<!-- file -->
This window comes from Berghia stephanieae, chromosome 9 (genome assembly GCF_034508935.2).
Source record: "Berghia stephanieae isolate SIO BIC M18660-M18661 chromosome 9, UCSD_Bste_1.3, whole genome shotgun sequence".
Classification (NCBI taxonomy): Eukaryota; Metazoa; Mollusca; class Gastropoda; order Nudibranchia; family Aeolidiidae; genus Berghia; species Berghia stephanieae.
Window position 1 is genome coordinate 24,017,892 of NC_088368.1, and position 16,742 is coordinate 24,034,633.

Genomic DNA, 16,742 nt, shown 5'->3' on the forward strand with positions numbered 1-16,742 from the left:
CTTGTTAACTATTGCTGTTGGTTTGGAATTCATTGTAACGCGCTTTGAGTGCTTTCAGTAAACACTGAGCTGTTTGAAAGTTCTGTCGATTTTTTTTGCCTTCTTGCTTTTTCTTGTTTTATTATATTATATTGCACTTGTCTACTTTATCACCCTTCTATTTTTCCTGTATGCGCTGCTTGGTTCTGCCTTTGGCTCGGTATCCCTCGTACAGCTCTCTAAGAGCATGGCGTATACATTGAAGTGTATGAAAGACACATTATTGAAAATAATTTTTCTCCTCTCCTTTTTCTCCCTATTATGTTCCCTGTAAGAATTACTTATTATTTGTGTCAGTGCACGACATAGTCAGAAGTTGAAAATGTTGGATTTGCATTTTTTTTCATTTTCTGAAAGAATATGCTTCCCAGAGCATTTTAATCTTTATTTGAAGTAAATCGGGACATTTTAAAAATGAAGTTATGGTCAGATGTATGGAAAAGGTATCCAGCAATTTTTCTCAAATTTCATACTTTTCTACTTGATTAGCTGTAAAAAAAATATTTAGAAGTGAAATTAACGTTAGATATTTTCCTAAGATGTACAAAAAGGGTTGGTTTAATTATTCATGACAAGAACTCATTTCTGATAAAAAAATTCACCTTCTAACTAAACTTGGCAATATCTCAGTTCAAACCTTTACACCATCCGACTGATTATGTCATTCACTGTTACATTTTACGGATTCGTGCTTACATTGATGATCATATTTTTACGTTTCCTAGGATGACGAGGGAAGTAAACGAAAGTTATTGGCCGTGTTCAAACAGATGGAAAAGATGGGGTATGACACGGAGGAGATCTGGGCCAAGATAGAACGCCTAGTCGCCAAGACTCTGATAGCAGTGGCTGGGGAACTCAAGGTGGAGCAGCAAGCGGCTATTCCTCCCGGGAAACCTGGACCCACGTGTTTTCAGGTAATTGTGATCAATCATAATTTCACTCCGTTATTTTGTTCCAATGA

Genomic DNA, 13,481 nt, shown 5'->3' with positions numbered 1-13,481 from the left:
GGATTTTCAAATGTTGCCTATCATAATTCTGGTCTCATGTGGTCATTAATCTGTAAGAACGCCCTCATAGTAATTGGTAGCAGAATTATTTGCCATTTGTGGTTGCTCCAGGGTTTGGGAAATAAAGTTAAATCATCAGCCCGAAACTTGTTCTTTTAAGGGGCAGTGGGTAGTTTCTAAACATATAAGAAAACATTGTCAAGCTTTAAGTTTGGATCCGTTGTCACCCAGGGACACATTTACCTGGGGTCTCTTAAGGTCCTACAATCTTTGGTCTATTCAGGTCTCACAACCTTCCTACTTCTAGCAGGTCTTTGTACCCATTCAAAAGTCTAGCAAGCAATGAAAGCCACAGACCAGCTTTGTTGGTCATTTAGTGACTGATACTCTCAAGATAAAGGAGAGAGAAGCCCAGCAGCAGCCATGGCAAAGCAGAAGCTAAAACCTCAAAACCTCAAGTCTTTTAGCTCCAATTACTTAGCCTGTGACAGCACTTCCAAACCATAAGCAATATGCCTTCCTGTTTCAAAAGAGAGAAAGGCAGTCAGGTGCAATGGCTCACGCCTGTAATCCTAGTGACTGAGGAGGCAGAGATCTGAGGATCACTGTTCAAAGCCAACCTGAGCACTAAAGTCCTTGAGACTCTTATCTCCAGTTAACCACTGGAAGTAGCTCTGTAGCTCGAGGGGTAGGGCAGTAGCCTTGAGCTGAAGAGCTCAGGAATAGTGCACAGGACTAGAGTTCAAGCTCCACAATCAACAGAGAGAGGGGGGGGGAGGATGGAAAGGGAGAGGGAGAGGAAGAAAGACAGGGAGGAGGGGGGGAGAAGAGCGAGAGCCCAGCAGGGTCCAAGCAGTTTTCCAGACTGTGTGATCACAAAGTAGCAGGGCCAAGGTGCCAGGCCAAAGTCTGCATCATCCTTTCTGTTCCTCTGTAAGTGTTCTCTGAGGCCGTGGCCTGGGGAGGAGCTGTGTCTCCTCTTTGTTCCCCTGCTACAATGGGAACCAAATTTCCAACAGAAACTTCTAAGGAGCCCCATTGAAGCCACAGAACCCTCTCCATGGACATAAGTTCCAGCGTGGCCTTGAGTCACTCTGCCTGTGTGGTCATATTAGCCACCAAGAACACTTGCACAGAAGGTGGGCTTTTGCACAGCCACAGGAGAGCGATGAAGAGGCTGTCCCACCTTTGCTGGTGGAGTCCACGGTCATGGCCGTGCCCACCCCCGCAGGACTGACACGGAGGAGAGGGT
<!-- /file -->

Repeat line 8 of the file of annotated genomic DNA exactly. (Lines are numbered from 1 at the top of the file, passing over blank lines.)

GGATTTTCAAATGTTGCCTATCATAATTCTGGTCTCATGTGGTCATTAATCTGTAAGAACGCCCTCATAGTAATTGGTAGCAGAATTATTTGCCATTTGTGGTTGCTCCAGGGTTTGGGAAATAAAGTTAAATCATCAGCCCGAAACTTGTTCTTTTAAGGGGCAGTGGGTAGTTTCTAAACATATAAGAAAACATTGTCAAGCTTTAAGTTTGGATCCGTTGTCACCCAGGGACACATTTACCTGGGGTCTCTTAAGGTCCTACAATCTTTGGTCTATTCAGGTCTCACAACCTTCCTACTTCTAGCAGGTCTTTGTACCCATTCAAAAGTCTAGCAAGCAATGAAAGCCACAGACCAGCTTTGTTGGTCATTTAGTGACTGATACTCTCAAGATAAAGGAGAGAGAAGCCCAGCAGCAGCCATGGCAAAGCAGAAGCTAAAACCTCAAAACCTCAAGTCTTTTAGCTCCAATTACTTAGCCTGTGACAGCACTTCCAAACCATAAGCAATATGCCTTCCTGTTTCAAAAGAGAGAAAGGCAGTCAGGTGCAATGGCTCACGCCTGTAATCCTAGTGACTGAGGAGGCAGAGATCTGAGGATCACTGTTCAAAGCCAACCTGAGCACTAAAGTCCTTGAGACTCTTATCTCCAGTTAACCACTGGAAGTAGCTCTGTAGCTCGAGGGGTAGGGCAGTAGCCTTGAGCTGAAGAGCTCAGGAATAGTGCACAGGACTAGAGTTCAAGCTCCACAATCAACAGAGAGAGGGGGGGGGAGGATGGAAAGGGAGAGGGAGAGGAAGAAAGACAGGGAGGAGGGGGGGAGAAGAGCGAGAGCCCAGCAGGGTCCAAGCAGTTTTCCAGACTGTGTGATCACAAAGTAGCAGGGCCAAGGTGCCAGGCCAAAGTCTGCATCATCCTTTCTGTTCCTCTGTAAGTGTTCTCTGAGGCCGTGGCCTGGGGAGGAGCTGTGTCTCCTCTTTGTTCCCCTGCTACAATGGGAACCAAATTTCCAACAGAAACTTCTAAGGAGCCCCATTGAAGCCACAGAACCCTCTCCATGGACATAAGTTCCAGCGTGGCCTTGAGTCACTCTGCCTGTGTGGTCATATTAGCCACCAAGAACACTTGCACAGAAGGTGGGCTTTTGCACAGCCACAGGAGAGCGATGAAGAGGCTGTCCCACCTTTGCTGGTGGAGTCCACGGTCATGGCCGTGCCCACCCCCGCAGGACTGACACGGAGGAGAGGGT